2016-11-10 / Community
Glimpsing the future
The Conejo/Las Virgenes Future Foundation gave residents a glimpse into the world of tomorrow— both here and abroad—as the organization hosted its second annual 10x10 speaker event Nov. 5 at the Grant Brimhall Library in Thousand Oaks.
Ten experts in their fields each gave 10-minute talks on a variety of subjects. More than 130 people attended.
“How many of you have ever swum in a think tank?” Jeff Blum, 10x10 committee chair, asked the audience. “Well, in fact, today you are.”
The mission of the foundation is to stimulate discussion about what tomorrow may bring. The nonprofit organization was founded in 1972.
Paulette Lambert, director of nutrition at the California Health and Longevity Institute, spoke on rethinking nutrition.
She said the world’s population will grow to 9.9 billion by 2030 and food demand will be 50 percent higher.
“Forget about the wars over the oil in the Middle East. It will be over the water and over the food,” Lambert said.
Ron Schultz, founder of organizations dedicated to mindfulness based social innovation and entrepreneurship, spoke about becoming mindful in today’s world.
“We’re in a highly distracted world, and being present is not an easy thing to accomplish. Meditation is a way to stabilize your mind,” he said.
Kyle Jorrey, editor of the Thousand Oaks Acorn, talked about the increasing influence of social media. In 2015, the total world population was 7.3 billion people, Jorrey said, “and out of that 7.3 billion, 2.3 billion use social media, one-third of the entire world population.”
“So we’re going to need to work together as a population to find that right balance,” he said. “We never want to get to a place we’re not comfortable sitting and having a conversation . . . having a handshake, having a face-to-face. It can’t all happen electronically.”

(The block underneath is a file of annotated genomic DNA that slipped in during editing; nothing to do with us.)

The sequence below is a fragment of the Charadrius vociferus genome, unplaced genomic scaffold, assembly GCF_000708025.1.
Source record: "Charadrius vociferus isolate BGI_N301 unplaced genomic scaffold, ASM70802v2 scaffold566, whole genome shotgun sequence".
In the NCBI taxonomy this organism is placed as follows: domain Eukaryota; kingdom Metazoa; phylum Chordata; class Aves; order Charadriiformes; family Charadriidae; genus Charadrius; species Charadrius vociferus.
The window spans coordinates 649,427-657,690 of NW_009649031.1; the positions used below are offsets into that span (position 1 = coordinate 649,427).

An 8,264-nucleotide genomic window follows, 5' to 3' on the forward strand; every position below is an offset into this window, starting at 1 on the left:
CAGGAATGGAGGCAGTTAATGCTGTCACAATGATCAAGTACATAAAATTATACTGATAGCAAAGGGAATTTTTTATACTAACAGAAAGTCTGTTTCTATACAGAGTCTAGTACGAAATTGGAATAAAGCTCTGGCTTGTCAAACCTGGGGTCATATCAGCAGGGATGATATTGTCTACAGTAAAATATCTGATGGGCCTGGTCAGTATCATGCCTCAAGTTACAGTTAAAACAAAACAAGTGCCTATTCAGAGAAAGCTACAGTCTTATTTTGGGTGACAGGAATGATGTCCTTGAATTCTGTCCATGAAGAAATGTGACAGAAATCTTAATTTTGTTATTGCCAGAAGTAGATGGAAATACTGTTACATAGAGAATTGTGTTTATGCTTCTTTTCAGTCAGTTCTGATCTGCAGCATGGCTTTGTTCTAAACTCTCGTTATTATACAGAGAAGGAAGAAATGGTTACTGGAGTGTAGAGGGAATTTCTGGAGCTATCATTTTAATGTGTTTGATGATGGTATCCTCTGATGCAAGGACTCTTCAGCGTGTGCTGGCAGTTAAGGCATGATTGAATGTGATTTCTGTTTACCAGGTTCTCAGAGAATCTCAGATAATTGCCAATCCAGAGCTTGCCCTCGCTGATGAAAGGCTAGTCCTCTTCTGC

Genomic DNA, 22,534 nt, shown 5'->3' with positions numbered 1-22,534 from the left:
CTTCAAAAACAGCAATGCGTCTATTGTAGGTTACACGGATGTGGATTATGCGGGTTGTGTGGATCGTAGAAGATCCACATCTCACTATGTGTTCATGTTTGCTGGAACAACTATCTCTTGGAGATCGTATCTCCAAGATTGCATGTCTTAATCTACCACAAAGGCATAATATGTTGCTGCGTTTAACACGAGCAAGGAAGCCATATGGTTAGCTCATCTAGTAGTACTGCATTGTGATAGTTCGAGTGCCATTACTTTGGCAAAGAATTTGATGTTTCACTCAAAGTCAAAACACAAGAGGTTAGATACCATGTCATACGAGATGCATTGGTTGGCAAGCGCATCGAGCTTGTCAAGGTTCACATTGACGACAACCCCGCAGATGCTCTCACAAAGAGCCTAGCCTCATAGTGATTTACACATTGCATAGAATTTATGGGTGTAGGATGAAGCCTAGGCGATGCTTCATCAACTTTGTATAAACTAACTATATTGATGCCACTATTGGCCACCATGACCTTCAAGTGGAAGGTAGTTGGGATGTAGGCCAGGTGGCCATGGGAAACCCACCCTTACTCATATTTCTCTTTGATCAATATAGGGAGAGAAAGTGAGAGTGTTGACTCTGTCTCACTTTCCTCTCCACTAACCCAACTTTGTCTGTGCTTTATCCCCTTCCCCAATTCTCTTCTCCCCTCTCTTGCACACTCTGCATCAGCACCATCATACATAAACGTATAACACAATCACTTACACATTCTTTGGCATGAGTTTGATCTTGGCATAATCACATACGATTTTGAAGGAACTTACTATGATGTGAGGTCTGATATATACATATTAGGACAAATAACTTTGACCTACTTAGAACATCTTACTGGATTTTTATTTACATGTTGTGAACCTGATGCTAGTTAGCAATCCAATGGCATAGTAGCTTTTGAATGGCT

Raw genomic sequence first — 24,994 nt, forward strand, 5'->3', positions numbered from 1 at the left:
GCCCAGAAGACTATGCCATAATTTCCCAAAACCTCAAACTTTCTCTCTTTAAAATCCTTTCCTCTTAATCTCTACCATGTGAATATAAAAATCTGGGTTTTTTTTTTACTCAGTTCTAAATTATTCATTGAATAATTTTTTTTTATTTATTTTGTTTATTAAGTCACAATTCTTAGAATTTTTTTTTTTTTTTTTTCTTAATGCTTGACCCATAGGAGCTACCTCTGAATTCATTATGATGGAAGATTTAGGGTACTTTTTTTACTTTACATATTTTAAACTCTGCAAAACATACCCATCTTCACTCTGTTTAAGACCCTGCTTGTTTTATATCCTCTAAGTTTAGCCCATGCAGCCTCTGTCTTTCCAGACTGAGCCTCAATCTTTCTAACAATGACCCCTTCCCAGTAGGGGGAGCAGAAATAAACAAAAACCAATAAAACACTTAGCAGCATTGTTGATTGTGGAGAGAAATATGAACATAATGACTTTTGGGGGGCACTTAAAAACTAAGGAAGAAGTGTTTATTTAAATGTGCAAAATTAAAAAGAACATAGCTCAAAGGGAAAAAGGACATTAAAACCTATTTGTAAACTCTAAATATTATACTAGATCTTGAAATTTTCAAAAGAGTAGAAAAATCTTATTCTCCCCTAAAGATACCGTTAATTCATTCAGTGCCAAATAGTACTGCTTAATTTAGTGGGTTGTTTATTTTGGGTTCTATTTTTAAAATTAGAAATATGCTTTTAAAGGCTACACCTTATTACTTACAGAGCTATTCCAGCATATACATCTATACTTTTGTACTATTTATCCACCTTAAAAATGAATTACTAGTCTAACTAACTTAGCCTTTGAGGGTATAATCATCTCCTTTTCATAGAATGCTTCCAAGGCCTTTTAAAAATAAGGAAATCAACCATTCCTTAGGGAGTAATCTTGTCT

Jon Myers, who develops and implements communications strategy for the American Red Cross’ Los Angeles region, spoke about disaster recovery.
In Los Angeles, 90 to 95 percent of people believe the next big quake is going to hit, he said.
“Studies have shown 6 to 20 percent of the people are actually prepared, so we know it’s coming and yet we’re not prepared for it.”
The topic of tomorrow’s parklands was presented by Belinda Faustinos, principal of BVF Consulting Inc., a company that provides strategic advice on the nexus of natural resources, communities and parks.
She said parks and open space are needed for communities to feel balanced in their lives.
“We have to figure out how we can preserve those remaining open spaces . . . and how we can ensure that our grandchildren are going to want to see them preserved as well,” Faustinos said.
Herb Gooch, professor of political science at Cal Lutheran University, talked about the future of medical marijuana.
“We’ve already had marijuana legalized but in medical form in California for 20 years,” Gooch said. “So the question now is to sort of get over the pros and cons and think we are licensing a huge new industry and what is its impact going to be on us.”
Laura Robin, studio head for Designworks in Los Angeles, addressed the future of mobility.
By 2030, more than 60 percent of the world’s population will live in cities, she said.
“So as designers, we have to think about what’s meaningful to people,” Robin said.
One thing is connectivity.
“There are consumers that are incredibly connected in their dayto day lives that get into their cars and they expect that same flow in their cars,” Robin said. “The premise is that when people are living in cities and have all this layered connectivity around them . . . that needs to happen in the car, too.”
Also speaking at the event were Mike Panesis, executive director of CLU’s Center for Entrepreneurship; Bill Watkins, an economic forecaster and professor at CLU; and Nathalie Gosset, chair of the Institute of Electrical and Electronics Engineers Buenaventura section.
Gosset spoke about new technologies and how 3-D printing can be used not only to make prosthetic body parts but also for shoes, food and medicine.
Watkins discussed the future of the workforce.
He said Ventura County still has fewer jobs than at the beginning of the recession and the county “has created more college graduates than it’s created jobs for college graduates.
Panesis talked about the “shareconomy” in relation to companies like Uber, Lyft and Airbnb.
“What makes them special? No. 1, they’re helping you make better use of an underutilized asset,” he said. “Think how long your car sits in its driveway without being driven or how much of your house is unoccupied in any point in time. . . . So the shareconomy is about making that extra capacity available to others for a fee.”